Interestingly, the report also discusses Meta’s idea that other social media companies could use the Oversight Board. The board welcomes companies who share their belief in transparent and accountable content governance, supervised by independent bodies, as essential for an online environment that respects freedom of expression and other human rights. While it is yet to be seen whether Meta’s peers will collaborate with the group, the board believes its experiences can benefit other companies. Oversight Board Director Thomas Hughes states, “We’re not seeking to be the board for the entire industry, but we are seeking to share what we’ve learned and work with companies interested in establishing different bodies to standardize and
Frequently Asked Questions (FAQs) about Meta’s Oversight Board Improvements
What is the Oversight Board’s role in relation to Meta?
The Oversight Board, comprising approximately two dozen experts in human rights and free speech, was formed more than two years ago to provide guidance and make recommendations to Meta. Its objective is to make Meta’s rules more transparent and effective for its users.
What improvements has Meta made according to the Oversight Board’s latest report?
The report mentions that in 2022, for the first time, Meta made systemic changes to its rules and their enforcement. This includes user notifications and regulations on dangerous organizations, representing a positive development in Meta’s transparency.
What are the areas of improvement highlighted by the Oversight Board?
The Oversight Board highlighted the need for Meta to align its policies between Instagram and Facebook, translate internal guidelines for content moderators into their native languages, and improve the transparency of its “newsworthiness” exception.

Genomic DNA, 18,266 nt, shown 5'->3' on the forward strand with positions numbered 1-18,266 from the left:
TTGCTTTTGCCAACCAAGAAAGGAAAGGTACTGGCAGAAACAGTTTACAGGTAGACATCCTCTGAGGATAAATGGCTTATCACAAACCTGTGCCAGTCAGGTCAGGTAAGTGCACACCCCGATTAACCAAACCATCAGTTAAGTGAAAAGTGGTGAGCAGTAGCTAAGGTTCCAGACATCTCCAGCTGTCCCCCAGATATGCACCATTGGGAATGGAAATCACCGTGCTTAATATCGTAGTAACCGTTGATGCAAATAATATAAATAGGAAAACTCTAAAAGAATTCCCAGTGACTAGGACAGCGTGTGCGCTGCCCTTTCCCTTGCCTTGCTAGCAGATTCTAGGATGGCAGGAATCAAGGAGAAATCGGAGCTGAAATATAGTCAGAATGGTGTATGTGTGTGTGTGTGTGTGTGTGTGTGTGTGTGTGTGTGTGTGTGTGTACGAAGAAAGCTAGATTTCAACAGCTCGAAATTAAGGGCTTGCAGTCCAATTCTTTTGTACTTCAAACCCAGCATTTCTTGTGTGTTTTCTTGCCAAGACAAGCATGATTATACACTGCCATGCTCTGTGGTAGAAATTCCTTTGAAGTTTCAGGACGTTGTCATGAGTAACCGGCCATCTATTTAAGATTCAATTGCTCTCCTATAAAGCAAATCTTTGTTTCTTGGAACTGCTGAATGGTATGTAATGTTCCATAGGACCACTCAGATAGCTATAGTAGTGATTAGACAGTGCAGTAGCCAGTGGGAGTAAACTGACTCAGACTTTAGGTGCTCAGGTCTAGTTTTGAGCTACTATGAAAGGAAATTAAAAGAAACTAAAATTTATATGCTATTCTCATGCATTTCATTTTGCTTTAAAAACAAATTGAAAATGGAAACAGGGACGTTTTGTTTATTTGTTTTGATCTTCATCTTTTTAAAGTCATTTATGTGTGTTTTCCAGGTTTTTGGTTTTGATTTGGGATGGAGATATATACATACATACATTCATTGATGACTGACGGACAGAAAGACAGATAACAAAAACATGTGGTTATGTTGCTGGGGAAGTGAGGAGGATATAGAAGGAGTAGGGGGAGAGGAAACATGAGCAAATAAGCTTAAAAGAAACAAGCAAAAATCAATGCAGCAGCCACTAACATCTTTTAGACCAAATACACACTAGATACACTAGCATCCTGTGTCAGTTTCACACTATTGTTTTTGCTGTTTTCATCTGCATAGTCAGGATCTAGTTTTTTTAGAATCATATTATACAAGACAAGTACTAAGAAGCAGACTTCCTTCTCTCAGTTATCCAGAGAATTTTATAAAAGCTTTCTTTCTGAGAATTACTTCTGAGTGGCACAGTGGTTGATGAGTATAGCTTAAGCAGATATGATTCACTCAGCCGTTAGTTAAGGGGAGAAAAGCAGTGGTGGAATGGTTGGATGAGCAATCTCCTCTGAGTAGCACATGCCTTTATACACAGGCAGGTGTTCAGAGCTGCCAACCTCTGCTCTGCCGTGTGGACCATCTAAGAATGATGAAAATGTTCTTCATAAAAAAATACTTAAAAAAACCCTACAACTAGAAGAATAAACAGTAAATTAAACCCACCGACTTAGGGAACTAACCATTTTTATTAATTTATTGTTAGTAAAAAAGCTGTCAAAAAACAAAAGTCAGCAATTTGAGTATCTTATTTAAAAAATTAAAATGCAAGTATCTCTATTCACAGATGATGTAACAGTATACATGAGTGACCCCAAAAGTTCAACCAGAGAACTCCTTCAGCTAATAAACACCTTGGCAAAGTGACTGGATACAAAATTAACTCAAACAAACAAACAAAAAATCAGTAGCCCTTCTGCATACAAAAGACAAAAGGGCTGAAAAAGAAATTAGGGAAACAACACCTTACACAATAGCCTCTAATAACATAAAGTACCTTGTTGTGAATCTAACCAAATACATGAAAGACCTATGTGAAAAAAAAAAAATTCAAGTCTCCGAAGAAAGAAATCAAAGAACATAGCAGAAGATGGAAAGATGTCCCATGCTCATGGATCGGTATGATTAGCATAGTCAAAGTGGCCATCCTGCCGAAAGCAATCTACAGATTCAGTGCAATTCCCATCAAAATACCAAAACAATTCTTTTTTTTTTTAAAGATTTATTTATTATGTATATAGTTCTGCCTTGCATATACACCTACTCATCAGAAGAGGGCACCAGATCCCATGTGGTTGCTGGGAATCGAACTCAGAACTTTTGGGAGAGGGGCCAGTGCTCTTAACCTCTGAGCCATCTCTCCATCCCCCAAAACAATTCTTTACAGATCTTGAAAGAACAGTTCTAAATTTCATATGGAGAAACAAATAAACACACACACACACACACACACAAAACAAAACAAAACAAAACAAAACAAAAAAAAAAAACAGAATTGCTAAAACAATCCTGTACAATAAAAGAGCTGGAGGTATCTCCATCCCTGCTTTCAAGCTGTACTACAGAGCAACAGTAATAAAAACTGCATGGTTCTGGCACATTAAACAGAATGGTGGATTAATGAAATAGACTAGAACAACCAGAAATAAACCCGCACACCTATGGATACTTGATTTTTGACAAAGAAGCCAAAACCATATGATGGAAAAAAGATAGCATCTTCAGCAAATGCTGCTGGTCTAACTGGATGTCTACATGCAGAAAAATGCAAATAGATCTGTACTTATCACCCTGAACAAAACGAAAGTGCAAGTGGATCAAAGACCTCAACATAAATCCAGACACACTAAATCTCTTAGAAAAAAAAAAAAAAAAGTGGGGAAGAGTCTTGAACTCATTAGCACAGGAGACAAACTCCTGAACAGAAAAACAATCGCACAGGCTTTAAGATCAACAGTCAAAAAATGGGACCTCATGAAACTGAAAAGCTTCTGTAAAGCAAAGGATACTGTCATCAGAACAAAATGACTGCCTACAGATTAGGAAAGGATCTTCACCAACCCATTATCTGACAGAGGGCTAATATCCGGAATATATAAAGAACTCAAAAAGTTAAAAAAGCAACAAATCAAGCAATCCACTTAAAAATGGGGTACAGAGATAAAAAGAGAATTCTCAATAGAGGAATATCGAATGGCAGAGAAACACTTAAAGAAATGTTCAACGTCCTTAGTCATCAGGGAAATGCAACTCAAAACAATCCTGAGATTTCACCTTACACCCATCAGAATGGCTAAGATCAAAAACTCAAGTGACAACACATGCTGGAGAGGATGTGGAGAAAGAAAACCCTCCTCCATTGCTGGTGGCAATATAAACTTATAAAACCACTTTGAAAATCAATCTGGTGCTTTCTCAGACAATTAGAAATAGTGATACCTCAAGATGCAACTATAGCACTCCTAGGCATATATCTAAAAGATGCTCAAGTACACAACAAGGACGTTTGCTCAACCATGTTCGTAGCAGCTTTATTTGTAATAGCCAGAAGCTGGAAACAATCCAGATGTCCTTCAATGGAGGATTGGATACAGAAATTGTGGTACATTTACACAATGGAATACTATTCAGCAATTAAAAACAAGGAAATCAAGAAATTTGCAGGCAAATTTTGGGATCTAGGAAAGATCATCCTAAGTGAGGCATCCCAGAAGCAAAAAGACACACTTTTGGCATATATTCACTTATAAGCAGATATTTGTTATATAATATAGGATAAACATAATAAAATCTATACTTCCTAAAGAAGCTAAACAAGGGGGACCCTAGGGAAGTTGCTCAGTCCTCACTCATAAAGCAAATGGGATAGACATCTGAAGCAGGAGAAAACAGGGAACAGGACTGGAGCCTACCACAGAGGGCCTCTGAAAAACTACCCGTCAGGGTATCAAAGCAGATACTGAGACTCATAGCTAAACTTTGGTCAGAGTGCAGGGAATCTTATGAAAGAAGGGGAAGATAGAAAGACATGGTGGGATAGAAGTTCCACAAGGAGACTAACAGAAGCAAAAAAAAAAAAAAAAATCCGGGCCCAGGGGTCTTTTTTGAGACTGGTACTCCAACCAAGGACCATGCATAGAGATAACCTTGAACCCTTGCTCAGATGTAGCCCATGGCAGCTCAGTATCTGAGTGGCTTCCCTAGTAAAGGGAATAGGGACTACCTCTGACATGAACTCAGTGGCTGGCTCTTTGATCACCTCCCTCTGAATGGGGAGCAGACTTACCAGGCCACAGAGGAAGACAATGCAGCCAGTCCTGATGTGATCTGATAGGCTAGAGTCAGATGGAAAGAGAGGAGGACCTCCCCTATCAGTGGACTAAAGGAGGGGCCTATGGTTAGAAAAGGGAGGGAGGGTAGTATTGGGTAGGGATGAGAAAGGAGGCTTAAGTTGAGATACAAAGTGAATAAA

What challenges does the Oversight Board face in its interactions with Meta?
The report mentions a few challenges such as gaining access to the company’s analytics tool, CrowdTangle, and having many of its decisions published after the 90-day timeframe set out in its rules. Some delays were also due to prolonged discussions with Meta on the inclusion of confidential information in the final decision.
What is the scale of the Oversight Board’s impact on Meta’s decisions?
The board issued 12 decisions in 2022, a small fraction of the nearly 1.3 million requests it received from users to reverse one of Meta’s moderation decisions. Despite selecting cases that will significantly affect Meta’s user base, it will not be able to handle most of the requests it receives.
What is Meta’s suggestion for other social media companies?
Meta suggests that other social media companies should consider using the Oversight Board. The board is open to working with companies that share their belief in transparent and accountable content governance, overseen by independent bodies, as a crucial part of an online environment that respects freedom of expression and other human rights.